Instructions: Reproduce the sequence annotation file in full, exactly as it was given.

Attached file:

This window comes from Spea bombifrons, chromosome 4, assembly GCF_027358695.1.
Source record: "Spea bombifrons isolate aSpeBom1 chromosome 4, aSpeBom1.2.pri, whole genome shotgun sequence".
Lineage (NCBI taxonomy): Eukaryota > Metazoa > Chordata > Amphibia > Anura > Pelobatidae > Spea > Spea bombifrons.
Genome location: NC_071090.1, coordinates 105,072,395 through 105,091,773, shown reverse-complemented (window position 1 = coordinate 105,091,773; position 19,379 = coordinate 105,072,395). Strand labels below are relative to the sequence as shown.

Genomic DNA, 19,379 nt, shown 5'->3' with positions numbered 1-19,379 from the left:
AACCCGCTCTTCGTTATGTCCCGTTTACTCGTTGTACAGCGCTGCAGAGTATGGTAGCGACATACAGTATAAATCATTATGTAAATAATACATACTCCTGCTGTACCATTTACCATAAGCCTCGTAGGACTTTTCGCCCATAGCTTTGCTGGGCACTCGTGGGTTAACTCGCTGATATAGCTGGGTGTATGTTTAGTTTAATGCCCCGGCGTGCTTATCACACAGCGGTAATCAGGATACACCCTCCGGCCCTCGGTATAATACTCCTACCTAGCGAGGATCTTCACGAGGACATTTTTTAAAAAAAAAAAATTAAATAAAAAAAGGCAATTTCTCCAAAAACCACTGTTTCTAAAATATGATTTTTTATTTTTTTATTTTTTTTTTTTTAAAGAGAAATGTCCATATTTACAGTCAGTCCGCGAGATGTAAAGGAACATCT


This window comes from Spea bombifrons, chromosome 4, assembly GCF_027358695.1.
Source record: "Spea bombifrons isolate aSpeBom1 chromosome 4, aSpeBom1.2.pri, whole genome shotgun sequence".
Lineage (NCBI taxonomy): Eukaryota > Metazoa > Chordata > Amphibia > Anura > Pelobatidae > Spea > Spea bombifrons.
Genome location: NC_071090.1, coordinates 105,072,395 through 105,091,773, shown reverse-complemented (window position 1 = coordinate 105,091,773; position 19,379 = coordinate 105,072,395). Strand labels below are relative to the sequence as shown.

Genomic DNA, 19,379 nt, shown 5'->3' with positions numbered 1-19,379 from the left:
AACCCGCTCTTCGTTATGTCCCGTTTACTCGTTGTACAGCGCTGCAGAGTATGGTAGCGACATACAGTATAAATCATTATGTAAATAATACATACTCCTGCTGTACCATTTACCATAAGCCTCGTAGGACTTTTCGCCCATAGCTTTGCTGGGCACTCGTGGGTTAACTCGCTGATATAGCTGGGTGTATGTTTAGTTTAATGCCCCGGCGTGCTTATCACACAGCGGTAATCAGGATACACCCTCCGGCCCTCGGTATAATACTCCTACCTAGCGAGGATCTTCACGAGGACATTTTTTAAAAAAAAAAAATTAAATAAAAAAAGGCAATTTCTCCAAAAACCACTGTTTCTAAAATATGATTTTTTATTTTTTTATTTTTTTTTTTTTAAAGAGAAATGTCCATATTTACAGTCAGTCCGCGAGATGTAAAGGAACATCT